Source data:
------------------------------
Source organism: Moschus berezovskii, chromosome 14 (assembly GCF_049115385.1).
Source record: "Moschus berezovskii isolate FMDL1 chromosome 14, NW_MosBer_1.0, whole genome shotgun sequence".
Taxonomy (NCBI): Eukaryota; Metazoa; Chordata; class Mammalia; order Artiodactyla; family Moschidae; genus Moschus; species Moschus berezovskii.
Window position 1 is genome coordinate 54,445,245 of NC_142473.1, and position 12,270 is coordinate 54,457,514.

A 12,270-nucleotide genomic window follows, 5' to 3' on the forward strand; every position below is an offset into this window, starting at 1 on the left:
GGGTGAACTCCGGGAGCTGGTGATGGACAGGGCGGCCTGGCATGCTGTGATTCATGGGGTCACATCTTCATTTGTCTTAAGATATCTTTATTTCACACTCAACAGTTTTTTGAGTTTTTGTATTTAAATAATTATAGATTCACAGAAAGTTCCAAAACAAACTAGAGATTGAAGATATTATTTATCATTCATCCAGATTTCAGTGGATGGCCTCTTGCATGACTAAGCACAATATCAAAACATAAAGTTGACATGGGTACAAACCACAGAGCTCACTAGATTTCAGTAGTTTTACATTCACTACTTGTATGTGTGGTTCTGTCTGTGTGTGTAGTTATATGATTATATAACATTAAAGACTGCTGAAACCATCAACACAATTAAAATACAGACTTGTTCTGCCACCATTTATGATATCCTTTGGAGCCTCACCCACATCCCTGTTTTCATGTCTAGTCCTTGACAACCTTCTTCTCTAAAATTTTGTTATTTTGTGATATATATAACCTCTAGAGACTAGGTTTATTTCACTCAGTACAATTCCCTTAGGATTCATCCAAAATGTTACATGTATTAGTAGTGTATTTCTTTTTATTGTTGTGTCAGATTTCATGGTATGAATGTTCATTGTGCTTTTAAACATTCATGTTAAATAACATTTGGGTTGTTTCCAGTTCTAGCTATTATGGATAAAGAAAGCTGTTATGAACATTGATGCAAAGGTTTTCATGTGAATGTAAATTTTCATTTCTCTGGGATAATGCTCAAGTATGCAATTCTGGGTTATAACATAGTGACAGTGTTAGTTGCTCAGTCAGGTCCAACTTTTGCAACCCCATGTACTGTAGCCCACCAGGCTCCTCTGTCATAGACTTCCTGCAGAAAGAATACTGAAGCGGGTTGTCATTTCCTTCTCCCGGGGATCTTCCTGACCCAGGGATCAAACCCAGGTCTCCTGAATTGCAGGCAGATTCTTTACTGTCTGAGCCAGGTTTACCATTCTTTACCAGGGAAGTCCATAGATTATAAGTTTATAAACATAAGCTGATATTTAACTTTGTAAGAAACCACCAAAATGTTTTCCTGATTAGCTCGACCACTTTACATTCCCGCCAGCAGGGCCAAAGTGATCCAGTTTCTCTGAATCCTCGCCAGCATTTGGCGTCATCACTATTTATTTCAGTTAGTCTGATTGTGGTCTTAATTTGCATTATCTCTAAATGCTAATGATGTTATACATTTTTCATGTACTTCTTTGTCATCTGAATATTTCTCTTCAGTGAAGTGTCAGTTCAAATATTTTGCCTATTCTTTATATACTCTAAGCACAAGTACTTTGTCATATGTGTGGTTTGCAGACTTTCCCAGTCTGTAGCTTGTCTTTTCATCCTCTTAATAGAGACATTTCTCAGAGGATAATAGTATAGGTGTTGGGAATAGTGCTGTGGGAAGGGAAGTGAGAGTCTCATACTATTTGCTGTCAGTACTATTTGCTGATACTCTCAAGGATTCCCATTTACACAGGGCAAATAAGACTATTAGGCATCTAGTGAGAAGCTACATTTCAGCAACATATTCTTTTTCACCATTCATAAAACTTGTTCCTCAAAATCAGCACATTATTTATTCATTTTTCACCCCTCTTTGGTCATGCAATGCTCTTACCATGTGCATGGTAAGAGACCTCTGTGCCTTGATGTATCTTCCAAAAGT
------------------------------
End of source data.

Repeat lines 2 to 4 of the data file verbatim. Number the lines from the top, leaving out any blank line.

Source record: "Moschus berezovskii isolate FMDL1 chromosome 14, NW_MosBer_1.0, whole genome shotgun sequence".
Taxonomy (NCBI): Eukaryota; Metazoa; Chordata; class Mammalia; order Artiodactyla; family Moschidae; genus Moschus; species Moschus berezovskii.
Window position 1 is genome coordinate 54,445,245 of NC_142473.1, and position 12,270 is coordinate 54,457,514.